Conseco Fieldhouse is a sponsor-named venue with a distinction: The sponsor no longer uses the Conseco name.
And though there is little apparent value to keeping an obsolete name on the home of the Indiana Pacers, the company formerly known as Conseco appears to have backed away from plans to change it.
In March, company officials said if shareholders approved killing the Conseco name in favor of CNO Financial Group, they’d likely move within a year to change the name of the fieldhouse.
In May, shareholders approved the company name change by a wide margin.
But CNO spokesman Tony Zehnder told IBJ this month that there’s now no imminent plan to change the name of the building. And Pacers officials have made clear the Conseco Fieldhouse name will remain.
“We continue to work with the Pacers,” Zehnder said, “to do what’s best for all concerned.”
The apparent decision to retain the name—even in the short term—is baffling to marketers.
“CNO not changing the name of the Fieldhouse is one of the silliest things I’ve ever heard,” said Jim Walton, CEO of Brand Acceleration, a locally based advertising and marketing firm. “Where’s the benefit for CNO in retaining the Conseco moniker? There is none. It makes you wonder what’s going on.”
CNO has no subsidiaries operating under the Conseco banner, nor does it sell any products bearing the former name of the company co-founded by Steve Hilbert in 1979.
Zehnder said cost is among the factors playing into keeping the name.
“We realized that changing all the signage would cost serious money,” Zehnder said. “We decided it was more important to change the marketing materials from inside the building to reflect our company’s name change.”
Zehnder said another consideration was continuity for the nationally known venue and downtown landmark.
“[CNO officials] are very proud of the Conseco Fieldhouse name,” said Jim Morris, Pacers Sports and Entertainment president. “[CNO] has been a great partner, and are very committed to the Fieldhouse. They’ve told us the name will not change.”
There’s no plan to try to get out of the $40 million, 20-year naming-rights deal, Zehnder said. CNO is in the 12th year of its contract, which Pacers officials say is iron-clad. The contract also stipulates that CNO would have to pay for any signage changes.
Zehnder said he didn’t have a cost estimate to change all the fieldhouse signage, but sports marketers and signage experts pegged it at less than $1 million.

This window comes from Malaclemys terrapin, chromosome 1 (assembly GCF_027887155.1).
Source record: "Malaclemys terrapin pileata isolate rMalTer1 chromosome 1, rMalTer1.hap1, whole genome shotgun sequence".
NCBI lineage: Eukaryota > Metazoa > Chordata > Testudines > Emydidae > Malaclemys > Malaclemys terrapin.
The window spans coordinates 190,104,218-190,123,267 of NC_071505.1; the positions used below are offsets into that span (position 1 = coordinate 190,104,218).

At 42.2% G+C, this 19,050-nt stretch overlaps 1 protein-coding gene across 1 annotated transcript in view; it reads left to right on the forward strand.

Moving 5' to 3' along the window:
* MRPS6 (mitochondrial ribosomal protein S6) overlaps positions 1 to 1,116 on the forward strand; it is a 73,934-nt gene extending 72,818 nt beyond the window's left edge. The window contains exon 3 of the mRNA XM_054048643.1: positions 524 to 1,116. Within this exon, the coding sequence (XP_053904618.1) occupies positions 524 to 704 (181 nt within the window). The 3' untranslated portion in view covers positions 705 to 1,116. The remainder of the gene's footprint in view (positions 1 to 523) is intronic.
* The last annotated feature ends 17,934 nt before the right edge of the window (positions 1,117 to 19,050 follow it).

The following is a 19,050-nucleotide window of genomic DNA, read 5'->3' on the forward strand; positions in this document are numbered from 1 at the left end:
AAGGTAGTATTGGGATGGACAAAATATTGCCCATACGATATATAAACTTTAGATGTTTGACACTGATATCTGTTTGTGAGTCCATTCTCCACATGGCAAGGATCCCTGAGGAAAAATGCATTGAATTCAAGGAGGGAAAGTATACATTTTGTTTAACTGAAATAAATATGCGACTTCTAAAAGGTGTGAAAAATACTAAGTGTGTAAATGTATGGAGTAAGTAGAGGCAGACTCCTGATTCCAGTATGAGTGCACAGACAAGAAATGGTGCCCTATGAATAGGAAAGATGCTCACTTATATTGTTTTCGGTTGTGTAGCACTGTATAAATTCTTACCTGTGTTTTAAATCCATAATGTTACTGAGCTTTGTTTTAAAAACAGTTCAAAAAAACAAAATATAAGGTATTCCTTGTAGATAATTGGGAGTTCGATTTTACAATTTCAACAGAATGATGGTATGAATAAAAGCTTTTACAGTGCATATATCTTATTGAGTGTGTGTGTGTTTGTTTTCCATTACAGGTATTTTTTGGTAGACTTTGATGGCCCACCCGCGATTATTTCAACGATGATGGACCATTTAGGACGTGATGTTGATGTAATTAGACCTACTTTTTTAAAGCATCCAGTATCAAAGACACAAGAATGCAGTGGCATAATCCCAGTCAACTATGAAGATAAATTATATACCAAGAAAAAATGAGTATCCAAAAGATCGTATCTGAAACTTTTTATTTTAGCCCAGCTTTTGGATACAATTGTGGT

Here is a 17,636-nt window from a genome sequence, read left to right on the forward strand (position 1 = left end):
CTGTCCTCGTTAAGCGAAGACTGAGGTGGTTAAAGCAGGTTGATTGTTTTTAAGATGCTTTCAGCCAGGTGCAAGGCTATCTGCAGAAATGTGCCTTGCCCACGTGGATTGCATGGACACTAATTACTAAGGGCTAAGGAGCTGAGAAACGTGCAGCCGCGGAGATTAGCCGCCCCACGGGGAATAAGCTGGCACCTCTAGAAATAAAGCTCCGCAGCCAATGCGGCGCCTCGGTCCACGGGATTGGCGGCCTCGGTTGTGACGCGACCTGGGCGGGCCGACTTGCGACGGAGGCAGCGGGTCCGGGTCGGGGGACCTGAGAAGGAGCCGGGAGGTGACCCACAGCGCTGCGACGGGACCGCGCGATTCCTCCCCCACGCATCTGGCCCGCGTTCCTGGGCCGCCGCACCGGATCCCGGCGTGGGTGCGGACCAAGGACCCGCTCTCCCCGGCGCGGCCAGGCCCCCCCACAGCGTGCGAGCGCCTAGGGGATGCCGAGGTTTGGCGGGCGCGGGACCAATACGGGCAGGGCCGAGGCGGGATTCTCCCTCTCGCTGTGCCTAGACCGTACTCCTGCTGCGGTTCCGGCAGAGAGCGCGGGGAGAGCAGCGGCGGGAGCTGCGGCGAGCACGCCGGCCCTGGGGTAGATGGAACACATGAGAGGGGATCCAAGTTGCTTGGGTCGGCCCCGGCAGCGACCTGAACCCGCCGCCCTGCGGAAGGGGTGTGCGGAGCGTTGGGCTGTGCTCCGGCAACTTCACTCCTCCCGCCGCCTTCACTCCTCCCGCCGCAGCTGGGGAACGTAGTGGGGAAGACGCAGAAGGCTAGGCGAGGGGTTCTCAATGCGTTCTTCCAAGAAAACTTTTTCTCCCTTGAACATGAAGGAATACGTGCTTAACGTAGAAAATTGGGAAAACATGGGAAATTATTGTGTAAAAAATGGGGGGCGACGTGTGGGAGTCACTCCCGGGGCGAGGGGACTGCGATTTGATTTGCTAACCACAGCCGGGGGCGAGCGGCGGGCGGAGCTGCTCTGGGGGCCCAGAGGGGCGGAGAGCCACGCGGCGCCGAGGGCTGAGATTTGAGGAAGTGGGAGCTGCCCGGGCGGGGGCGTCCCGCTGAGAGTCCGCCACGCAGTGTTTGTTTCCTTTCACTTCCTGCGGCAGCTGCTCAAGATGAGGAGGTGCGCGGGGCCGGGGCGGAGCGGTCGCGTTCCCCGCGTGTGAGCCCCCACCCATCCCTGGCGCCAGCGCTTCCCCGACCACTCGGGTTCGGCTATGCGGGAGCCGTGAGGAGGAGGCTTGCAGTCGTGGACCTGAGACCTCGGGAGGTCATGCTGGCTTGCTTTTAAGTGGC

“They’ve got some nice, uniquely mounted custom signs, so it isn’t just a matter of hanging a sign on a building,” said Michael Pflum, vice president of sales at Greenwood-based Sign Solutions Inc.
Despite the cost, Walton said the decision not to change the venue’s name makes little sense.
“You’ve got $40 million invested in this deal, why not invest a bit more to drive some brand awareness to your company and to maximize the return on that investment over the remainder of the contract?” Walton said. “I don’t get it. CNO has decided to move away from the Conseco brand, yet they keep the Conseco name on this building. That’s what you call confusion. That’s not the way you build a brand.”
Even CNO’s CEO, Jim Prieur, has taken shots at the Conseco name. He told IBJ in March that the old company name had people asking, “What is a Conseco?”
“Conseco is sort of a funny name, anyway,” Prieur said, adding that it even led some to believe former professional baseball player Jose Canseco had some involvement with the company.
Advertising experts said the company name change was made, at least in part, to distance the firm from Conseco’s checkered past.
After the difficult acquisition of Green Tree Financial in 1998, Conseco came under some criticism for high-paid executives and filed Chapter 11 bankruptcy in 2002. The company divested itself of Green Tree in the process of reorganization, and emerged from bankruptcy in 2003. Hilbert was jettisoned in the process.
During its bankruptcy filing, sources close to the company told IBJ that Conseco explored abandoning its fieldhouse naming-rights deal. In the end, Conseco decided to keep the deal as part of its restructuring plan.
The name Conseco was an amalgamation of the first two insurance companies acquired by the firm. One was named Consolidated National Life Insurance Co. and the other was Security National Life Co. The name was adopted in 1983 and used as Hilbert bought a raft of life and health insurance firms and merged them into one company.
Keeping the old name on the fieldhouse might not make sense from a company branding perspective, but it means those who promote the venue will be spared the challenge of continually rebranding it.
In the last 15 years, the home of the Miami Dolphins has been called Joe Robbie Stadium, Pro Player Park, Pro Player Stadium, Dolphin Stadium, Dolphins Stadium, Sun Life Stadium and Land Shark Stadium to reflect various changes within the franchise and among its sponsors.
The home of the Houston Astros shed its Enron Field moniker when the electric company foundered. The facility was renamed Minute Maid Park to reflect a new sponsorship deal.
The home of the San Francisco Giants changed from Pacific Bell Park to SBC Park in 2003, as a result of SBC’s acquisition of Pacific Bell. The stadium was christened AT&T Park in 2006 after SBC Communications merged with AT&T.
Local sports marketing consultant Milt Thompson said such transitions aren’t easy.
“You have to consider not only the signage, but marketing materials, audio/visual kits, all the team’s sponsorship material that mentions the fieldhouse,” said Thompson, president of Grand Slam Cos. “It’s possible that CNO has decided to maintain this name in part as a public service to the city and the Pacers.”•